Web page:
Sticking with mass media Id then nominate John Romer, historian, Egyptologist and founder of the Theban Foundation, writer and presenter of such great documentary series as Romers Egypt and Byzantium. His passion and love of history makes his subjects come to life, and for an amateur like me his stuff is pure gold.

Id throw an honourable mention in for James Burke of Connections fame for again making the wonderful world of science and technology interesting and stimulating. Again hes a factor in why Im fascinated by such things. I was also a fan from an early age, and can never thank him enough for The Great Egg Race series as well.

Happy 2011 guys

Sun, 02 Jan 2011 03:47:33 UTC | #572170

ScottB's Avatar Comment 16 by ScottB

Comment 12 by buybuydandavis


to be fair to Marx and Engels, the book you mention (The German Ideology) wasn't actually about Stirner but about several "Young Hegelians" and more importantly for both economics and politcal philosophy was the first attempt at Marx's Materialist Concept of History(though it does go on about Stirner a lot- I mean really; a lot!).

Again, to be fair, the section on Stirner is probably 2/3 of the book, a commentary on Stirner's Der Einzige und Sein Eigenthum (The Ego and It's Own) longer than Stirner's book. So the majority of the book is about Stirner.

May even be more than 2/3.One source, though I can't remember where I read this, says that Marx's criticisms of Stirner actually outnumber in words the whole of Stirners written output!

Sun, 02 Jan 2011 05:15:17 UTC | #572186

Schrodinger's Cat's Avatar Comment 17 by Schrodinger's Cat

One needs one or two absurd nominations, like Albert Camus.

Sun, 02 Jan 2011 07:57:37 UTC | #572197

Michael Fisher's Avatar Comment 18 by Michael Fisher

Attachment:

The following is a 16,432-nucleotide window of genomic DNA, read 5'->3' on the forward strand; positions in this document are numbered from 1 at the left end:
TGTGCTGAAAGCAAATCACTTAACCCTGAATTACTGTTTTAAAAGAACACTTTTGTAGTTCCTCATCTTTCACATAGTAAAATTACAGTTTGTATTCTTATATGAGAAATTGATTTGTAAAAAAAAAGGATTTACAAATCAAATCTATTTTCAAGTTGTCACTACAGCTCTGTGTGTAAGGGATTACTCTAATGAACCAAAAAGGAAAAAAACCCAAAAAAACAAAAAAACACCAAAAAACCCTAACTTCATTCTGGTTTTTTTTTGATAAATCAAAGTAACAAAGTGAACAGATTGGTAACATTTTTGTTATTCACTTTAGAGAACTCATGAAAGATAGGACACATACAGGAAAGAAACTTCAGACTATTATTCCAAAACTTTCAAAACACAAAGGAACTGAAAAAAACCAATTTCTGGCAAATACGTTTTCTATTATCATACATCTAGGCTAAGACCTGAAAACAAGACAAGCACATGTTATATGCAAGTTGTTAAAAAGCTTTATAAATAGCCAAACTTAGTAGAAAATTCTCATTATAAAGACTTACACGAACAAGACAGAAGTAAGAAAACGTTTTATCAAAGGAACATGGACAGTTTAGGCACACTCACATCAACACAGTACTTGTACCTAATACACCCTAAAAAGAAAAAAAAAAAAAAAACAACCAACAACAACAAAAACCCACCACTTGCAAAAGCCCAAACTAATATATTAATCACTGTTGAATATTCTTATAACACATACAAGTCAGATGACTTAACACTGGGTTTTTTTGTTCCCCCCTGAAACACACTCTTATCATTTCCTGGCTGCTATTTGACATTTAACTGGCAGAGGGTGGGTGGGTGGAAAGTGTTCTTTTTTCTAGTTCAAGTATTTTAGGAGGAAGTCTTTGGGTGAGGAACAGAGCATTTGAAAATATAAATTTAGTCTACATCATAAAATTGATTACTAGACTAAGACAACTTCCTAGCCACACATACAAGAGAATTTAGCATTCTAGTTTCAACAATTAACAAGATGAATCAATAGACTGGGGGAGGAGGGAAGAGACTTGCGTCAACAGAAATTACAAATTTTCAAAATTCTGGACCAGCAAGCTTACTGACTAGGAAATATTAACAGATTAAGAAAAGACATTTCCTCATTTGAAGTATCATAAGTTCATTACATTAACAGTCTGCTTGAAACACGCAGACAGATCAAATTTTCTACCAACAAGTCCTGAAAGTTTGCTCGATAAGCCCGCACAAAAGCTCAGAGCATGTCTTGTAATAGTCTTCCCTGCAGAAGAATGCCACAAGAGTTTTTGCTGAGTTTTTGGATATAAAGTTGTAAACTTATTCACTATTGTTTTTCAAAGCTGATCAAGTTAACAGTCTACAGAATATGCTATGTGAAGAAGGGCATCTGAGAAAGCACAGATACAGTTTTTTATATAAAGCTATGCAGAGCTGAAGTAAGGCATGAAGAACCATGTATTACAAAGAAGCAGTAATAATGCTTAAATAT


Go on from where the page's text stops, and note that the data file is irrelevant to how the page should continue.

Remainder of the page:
Hi there RDFAN. I've taken your question - my "top three unsung heroes of reason, science, and math" & decided to concentrate on the design sphere because good design requires reason, science & mathematics (I'm not fond of 'math'). These guys are niche & in that sense they are unsung, although they are well known in design circles

They are individualistic thinkers who have added a bit of joy & wonder to the world. I've learned a lot from them & the links I've provided are worth a look - guaranteed !


1] Bruce Alonzo Goff (June 8, 1904 – August 4, 1982) - American Architect "Finding inspiration in sources as varied as Antoni Gaudi, Balinese music, Claude Debussy, Japanese ukiyo-e prints, and seashells, Goff's mature work had no precedent and he has few heirs...Goff's idiosyncratic floor plans, attention to spatial effect, and use of recycled and/or unconventional materials such as gilded zebrawood, cellophane strips, cake pans, glass cullet, Quonset Hut ribs, ashtrays, and white turkey feathers, challenge conventional distinctions between order and disorder"


2] Piet Hein (December 16, 1905 – April 17, 1996) - Danish scientist, mathematician, inventor, designer, author, and poet "He was born in Copenhagen, Denmark. He studied at the Institute for Theoretical Physics of the University of Copenhagen (later to become the Niels Bohr Institute), and Technical University of Denmark. Yale awarded him an honorary doctorate in 1972"


3] Christopher Alexander (born October 4, 1936 in Vienna, Austria) - Architect & Design Theorist "...propounds revolutionary architectural theory has stirred up the computer software industry...lays the foundation for developing "pattern languages"...a design should always concentrate on the "whole" and not on assembling parts. It also shows the power of distributed processing, if you will, as against centralized processing"